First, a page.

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As lark or leveret,
Thy long-lost praise thou shalt regain ;
Art Nature's favourite.*
TO THE SAME FLOWER.
WITH little here to do or see
Of things that in the great world be, Daisy! again I talk to thee,
For thou art worthy, Thou unassuming Common-place Of Nature, with that homely face, And yet with something of a grace, Which Love makes for thee!
Oft on the dappled turf at ease
I sit, and play with similies,
Loose types of things through all degrees,
Thoughts of thy raising:
And many a fond and idle name
I give to thee, for praise or blame,
A nun demure of lowly port;
Or sprightly maiden, of Love's court, In thy simplicity the sport
Of all temptations;
A queen in crown of rubies drest;
Are all, as seems to suit thee best,
A little cyclops, with one eye
That thought comes next-and instantly
The freak is over,
The shape will vanish-and behold A silver shield with boss of gold, That spreads itself, some faery bold In fight to cover!
I see thee glittering from afar And then thou art a pretty star; Not quite so fair as many are
*See, in Chaucer and the elder Poets, the honours formerly paid to this flower.
In heaven above thee!
Yet like a star, with glittering crest,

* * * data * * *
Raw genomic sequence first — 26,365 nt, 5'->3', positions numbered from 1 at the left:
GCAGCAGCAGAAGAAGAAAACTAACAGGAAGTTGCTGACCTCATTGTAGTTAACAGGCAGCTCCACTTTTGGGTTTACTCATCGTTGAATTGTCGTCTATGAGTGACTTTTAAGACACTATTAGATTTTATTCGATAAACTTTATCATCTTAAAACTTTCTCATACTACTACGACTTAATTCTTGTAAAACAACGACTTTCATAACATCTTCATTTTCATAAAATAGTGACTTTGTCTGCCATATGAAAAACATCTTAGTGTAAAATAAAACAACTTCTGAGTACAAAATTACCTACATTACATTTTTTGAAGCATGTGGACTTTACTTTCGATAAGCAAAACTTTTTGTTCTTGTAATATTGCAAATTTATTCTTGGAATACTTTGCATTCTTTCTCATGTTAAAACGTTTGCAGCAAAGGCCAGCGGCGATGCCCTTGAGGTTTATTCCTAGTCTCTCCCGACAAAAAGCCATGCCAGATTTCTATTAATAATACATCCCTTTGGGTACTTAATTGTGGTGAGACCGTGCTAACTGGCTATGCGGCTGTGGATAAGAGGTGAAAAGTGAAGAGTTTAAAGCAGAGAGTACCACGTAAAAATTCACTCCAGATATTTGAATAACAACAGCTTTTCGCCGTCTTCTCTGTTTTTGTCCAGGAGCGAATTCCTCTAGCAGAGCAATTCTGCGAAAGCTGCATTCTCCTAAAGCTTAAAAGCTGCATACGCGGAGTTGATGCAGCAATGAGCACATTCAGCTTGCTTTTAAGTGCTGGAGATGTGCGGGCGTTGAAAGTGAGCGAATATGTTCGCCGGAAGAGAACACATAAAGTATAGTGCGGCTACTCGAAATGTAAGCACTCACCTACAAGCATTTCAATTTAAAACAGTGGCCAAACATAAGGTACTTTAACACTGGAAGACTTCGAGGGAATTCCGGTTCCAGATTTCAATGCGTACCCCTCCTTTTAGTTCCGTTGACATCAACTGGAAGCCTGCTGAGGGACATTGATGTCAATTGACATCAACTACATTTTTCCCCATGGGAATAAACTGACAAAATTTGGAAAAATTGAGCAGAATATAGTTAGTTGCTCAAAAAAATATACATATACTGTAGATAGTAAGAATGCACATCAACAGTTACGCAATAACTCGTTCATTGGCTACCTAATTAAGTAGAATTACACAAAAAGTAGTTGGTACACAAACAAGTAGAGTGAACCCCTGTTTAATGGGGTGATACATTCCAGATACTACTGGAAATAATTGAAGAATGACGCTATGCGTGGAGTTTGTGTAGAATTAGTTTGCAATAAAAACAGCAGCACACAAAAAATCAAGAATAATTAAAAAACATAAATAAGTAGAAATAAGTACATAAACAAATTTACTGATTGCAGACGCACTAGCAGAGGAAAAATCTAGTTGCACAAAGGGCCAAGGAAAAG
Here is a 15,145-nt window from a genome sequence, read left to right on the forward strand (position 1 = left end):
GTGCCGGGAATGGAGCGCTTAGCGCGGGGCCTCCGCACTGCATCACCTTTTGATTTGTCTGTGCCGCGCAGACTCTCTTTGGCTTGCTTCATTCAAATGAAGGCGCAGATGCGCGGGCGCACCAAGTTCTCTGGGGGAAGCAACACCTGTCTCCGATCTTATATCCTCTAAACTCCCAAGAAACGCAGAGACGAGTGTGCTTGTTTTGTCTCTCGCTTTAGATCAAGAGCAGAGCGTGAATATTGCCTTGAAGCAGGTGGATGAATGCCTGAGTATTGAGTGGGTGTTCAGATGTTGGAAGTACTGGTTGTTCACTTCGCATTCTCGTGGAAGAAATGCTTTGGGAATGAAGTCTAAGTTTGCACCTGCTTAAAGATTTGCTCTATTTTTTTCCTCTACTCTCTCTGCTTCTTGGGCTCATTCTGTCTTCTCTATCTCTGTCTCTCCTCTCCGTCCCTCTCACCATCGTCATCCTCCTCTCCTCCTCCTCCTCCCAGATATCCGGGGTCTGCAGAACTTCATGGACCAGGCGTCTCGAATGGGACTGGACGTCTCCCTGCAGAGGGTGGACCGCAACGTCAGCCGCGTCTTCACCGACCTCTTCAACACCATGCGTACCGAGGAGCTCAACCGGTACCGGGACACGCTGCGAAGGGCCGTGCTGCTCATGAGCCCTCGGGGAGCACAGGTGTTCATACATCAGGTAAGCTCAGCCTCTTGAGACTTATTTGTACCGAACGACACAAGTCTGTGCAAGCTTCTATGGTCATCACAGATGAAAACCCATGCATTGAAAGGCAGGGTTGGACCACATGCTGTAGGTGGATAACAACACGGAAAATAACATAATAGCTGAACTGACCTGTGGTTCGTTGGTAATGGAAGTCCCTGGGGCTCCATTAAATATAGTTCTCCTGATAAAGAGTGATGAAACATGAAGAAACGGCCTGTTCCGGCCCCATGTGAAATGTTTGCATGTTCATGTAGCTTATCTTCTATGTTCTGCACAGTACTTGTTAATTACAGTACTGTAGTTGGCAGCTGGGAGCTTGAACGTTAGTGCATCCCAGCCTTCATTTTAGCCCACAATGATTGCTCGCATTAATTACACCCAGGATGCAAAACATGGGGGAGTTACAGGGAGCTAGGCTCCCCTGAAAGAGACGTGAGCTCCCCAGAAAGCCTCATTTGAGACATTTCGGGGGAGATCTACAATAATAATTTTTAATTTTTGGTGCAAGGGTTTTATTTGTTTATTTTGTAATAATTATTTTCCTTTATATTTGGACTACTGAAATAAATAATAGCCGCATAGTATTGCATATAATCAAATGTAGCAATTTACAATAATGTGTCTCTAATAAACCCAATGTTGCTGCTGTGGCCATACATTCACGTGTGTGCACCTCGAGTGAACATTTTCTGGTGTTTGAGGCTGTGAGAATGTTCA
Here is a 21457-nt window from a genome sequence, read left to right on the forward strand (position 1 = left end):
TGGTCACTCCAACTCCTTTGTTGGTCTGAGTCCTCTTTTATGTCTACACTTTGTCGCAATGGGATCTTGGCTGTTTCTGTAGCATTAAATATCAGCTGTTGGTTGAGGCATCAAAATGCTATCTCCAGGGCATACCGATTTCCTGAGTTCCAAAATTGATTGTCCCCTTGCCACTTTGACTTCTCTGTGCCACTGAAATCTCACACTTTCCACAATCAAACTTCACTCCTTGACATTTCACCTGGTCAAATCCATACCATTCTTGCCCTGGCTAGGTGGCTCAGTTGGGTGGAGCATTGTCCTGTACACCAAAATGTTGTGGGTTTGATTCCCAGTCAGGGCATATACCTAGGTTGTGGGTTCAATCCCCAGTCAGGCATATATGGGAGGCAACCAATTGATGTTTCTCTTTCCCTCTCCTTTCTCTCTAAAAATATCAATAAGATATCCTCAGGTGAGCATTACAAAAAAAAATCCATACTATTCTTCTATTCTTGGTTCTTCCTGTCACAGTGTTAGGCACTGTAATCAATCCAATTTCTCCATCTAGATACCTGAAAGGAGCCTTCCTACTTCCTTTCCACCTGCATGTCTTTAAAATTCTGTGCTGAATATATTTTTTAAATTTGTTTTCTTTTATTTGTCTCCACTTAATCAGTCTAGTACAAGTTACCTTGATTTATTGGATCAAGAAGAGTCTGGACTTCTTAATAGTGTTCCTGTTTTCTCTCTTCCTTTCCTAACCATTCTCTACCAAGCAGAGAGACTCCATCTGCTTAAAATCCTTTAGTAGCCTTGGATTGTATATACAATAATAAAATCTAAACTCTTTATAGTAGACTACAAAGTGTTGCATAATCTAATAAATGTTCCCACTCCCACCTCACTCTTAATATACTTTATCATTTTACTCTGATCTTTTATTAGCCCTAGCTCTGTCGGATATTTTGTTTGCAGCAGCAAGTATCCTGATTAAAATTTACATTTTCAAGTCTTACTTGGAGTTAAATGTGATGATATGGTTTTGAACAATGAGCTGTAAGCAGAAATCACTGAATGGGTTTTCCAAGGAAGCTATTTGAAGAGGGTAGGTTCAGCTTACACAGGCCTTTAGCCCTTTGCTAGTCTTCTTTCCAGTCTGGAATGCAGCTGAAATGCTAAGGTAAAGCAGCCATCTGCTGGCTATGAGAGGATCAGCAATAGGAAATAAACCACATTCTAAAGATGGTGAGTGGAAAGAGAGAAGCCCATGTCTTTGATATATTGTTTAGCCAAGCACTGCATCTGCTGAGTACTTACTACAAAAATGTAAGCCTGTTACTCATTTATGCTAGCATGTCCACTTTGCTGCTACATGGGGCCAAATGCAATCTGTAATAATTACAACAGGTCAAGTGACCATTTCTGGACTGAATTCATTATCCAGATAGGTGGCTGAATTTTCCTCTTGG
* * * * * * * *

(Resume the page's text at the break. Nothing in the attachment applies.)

Bright Flower for by that name at last,
I call thee, and to that cleave fast,
That breath'st with me in sun and air,
THE GREEN LINNET. BENEATH these fruit-tree boughs that shed Their snow-white blossoms on my head, With brightest sunshine round me spread Of spring's unclouded weather,
In this sequestered nook how sweet
One have I marked, the happiest guest
In joy of voice and pinion!
And this is thy dominion.
While birds, and butterflies, and flowers,
A Life, a Presence like the Air,
Thyself thy own enjoyment.
Amid yon tuft of hazel trees,
That cover him all over.
Often have I sighed to measure
Blithe of heart, from week to week
Drawn by what peculiar spell,
Thou art not beyond the moon,
Who will love my little Flower.
THE SEVEN SISTERS;
THE SOLITUDE OF BINNORIE.
SEVEN Daughters had Lord Archibald,
Sing, mournfully, oh! mournfully,
The darling of children and men?
And find his way to me,
Under the branches of the tree:
In and out, he darts about;
Can this be the bird, to man so good,
That, after their bewildering,
Covered with leaves the little children,
So painfully in the wood!
What ailed thee, Robin, that thou could'st pursue
A beautiful creature,
That is gentle by nature?
Beneath the summer sky
From flower to flower let him fly;
"Tis all that he wishes to do.
The cheerer Thou of our in-door sadness,